Choke

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When the engine is cold, fuel vaporizes less readily and tends to condense on the walls of the intake manifold, starving the cylinders of fuel and making the engine difficult to start; thus, a richer mixture (more fuel to air) is required to start and run the engine until it warms up.

On most Carburetors a choke mechanism is employed to restrict the passage of air thru the venturi, increasing the fuel mixture. Other carburetors, notably the Gurtners found on Motobecane and Peugeot moped engines employed an enrichment circuit, which increases the amount of fuel available instead. Bing carburetors employ a standard choke slide as well as a third enrichment method, a tickler. This is a pushrod mechanism manually opens the float valve and allows more gas to enter the float bowl. An excess of fuel in the float bowl can cause a richer mixture.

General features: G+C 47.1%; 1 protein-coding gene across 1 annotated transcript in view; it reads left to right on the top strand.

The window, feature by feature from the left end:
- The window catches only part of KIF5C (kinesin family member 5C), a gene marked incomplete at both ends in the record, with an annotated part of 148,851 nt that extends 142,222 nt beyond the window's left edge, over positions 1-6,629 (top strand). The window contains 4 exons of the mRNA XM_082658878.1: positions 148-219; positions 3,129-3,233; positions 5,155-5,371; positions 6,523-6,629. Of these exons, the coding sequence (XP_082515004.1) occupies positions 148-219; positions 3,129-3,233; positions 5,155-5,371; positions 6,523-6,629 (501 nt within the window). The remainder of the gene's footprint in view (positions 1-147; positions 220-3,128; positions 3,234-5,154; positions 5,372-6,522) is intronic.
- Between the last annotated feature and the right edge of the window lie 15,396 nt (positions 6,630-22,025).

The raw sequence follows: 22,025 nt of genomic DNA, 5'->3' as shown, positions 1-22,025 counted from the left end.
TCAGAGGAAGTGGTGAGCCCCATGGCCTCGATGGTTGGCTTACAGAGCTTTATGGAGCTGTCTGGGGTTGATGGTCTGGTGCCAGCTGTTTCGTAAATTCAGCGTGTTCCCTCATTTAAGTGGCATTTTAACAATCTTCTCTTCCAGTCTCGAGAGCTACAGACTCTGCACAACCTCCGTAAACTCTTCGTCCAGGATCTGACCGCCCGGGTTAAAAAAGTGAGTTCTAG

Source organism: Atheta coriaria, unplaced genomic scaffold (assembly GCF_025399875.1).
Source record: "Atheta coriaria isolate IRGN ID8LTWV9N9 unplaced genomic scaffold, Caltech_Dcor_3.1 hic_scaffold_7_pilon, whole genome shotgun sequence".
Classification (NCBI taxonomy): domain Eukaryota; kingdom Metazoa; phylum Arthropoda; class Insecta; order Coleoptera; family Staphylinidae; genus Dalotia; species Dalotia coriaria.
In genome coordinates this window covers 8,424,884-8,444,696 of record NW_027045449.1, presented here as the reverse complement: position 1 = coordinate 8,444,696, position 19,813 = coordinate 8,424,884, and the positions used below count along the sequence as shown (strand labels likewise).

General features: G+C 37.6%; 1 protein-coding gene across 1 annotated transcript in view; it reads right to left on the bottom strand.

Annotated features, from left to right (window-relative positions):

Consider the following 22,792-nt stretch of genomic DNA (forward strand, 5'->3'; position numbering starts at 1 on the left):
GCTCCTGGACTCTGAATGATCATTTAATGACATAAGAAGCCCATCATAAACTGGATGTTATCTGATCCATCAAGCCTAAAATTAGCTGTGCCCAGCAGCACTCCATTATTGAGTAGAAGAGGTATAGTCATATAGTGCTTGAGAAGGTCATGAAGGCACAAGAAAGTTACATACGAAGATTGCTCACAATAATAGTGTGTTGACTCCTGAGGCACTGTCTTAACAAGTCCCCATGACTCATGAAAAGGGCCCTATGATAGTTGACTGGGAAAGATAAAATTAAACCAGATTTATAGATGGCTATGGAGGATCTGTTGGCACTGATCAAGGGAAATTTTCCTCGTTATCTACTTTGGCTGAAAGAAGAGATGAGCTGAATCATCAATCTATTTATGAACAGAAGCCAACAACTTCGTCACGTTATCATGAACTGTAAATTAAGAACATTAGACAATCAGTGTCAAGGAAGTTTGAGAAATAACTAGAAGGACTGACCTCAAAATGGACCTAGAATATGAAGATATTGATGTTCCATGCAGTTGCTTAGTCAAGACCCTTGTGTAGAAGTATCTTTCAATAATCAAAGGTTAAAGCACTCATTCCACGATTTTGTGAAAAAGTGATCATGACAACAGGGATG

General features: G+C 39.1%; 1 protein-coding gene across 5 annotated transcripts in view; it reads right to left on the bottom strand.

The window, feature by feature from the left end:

The enrichment circuit is commonly referred to as a "choke" regardless of which mechanism it employs to enrich the mixture. Choke mechanisms are either hand actuated or cable actuated, depending on manufacturer and configuration.